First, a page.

Even with Bennie Logan replacing Dontari Poe, there could be as many as 16 offensive and defensive starters from the ’15 season back for ’17. That kind of continuity is not exactly common.
K.C.’s offensive line will bring back at least three players who will have started for three or more seasons in western Missouri. This will be Year 3 for the top of Smith’s pass-catching hierarchy, Travis Kelce, and Jeremy Maclin, working together. It’s the third year of an Eric Berry/Ron Parker safety tandem, with Marcus Peters now entering his third season as Kansas City’s left cornerback. The Chiefs’ linebacking corps will still house stalwarts Derrick Johnson and Tamba Hali, with Justin Houston and Dee Ford joining them. Logan will join an experienced defensive front.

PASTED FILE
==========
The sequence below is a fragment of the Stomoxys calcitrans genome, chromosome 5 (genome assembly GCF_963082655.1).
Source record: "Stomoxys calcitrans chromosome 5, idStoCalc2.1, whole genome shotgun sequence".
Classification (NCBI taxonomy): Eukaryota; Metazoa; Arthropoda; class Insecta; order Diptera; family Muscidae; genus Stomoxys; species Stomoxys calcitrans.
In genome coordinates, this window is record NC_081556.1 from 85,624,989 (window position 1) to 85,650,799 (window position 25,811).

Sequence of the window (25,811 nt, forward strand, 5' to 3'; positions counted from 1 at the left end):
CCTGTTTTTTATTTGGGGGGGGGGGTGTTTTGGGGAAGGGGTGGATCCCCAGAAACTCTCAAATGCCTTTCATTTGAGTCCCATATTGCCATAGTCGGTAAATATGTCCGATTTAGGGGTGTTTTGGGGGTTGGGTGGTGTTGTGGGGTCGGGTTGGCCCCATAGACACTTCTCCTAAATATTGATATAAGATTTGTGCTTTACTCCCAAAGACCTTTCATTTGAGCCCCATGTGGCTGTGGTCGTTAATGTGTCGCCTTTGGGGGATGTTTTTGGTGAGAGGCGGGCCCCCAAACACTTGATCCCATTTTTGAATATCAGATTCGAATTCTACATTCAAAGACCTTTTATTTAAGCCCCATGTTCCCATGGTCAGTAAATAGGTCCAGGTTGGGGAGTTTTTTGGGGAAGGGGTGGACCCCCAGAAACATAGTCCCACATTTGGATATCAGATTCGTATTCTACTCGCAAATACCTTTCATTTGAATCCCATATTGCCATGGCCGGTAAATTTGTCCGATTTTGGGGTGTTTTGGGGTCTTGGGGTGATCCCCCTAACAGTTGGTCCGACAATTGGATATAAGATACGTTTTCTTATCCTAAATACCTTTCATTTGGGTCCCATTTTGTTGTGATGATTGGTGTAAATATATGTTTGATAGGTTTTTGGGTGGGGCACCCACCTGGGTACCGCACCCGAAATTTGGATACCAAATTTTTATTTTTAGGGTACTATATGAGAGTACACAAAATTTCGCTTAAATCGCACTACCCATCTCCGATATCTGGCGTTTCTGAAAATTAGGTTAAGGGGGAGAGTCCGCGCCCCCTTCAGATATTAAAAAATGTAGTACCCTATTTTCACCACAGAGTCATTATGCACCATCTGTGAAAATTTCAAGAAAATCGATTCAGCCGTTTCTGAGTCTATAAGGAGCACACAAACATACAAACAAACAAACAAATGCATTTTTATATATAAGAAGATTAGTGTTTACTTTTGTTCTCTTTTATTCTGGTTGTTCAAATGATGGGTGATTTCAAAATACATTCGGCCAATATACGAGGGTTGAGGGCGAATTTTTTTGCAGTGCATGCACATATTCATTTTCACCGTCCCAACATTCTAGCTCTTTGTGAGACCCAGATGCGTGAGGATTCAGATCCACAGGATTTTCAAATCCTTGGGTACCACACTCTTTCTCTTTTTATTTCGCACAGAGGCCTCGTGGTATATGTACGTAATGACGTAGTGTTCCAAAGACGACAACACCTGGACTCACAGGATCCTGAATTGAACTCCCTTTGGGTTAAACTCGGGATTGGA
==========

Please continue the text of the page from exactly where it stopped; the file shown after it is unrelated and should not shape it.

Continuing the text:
A quality story has emerged in Kansas City because many aren’t familiar with the Chiefs’ valleys in the late 2000s or the 2012 freefall. But the revival chapters continue to end in traditional fashion, with the Chiefs not quite good enough to beat the AFC’s elites. Each of their Reid-led playoff journeys ended with narrow losses to superior quarterbacks.
It always comes back to Smith, who does not measure up to AFC roadblocks Tom Brady or Ben Roethlisberger. When the past 16 years have been dominated by three quarterbacks, Peyton Manning doing his part to hold back challengers as well, teams like the Chiefs face a near-unprecedented degree of difficulty. But Derek Carr has surpassed Smith as well and given the Raiders a chance to leapfrog the Chiefs. Despite the Chiefs beating the Raiders twice last season to book that No. 2 seed, the Silver, and Black are viewed as the better 2017 bet. Their MVP challenger has the most to do with that.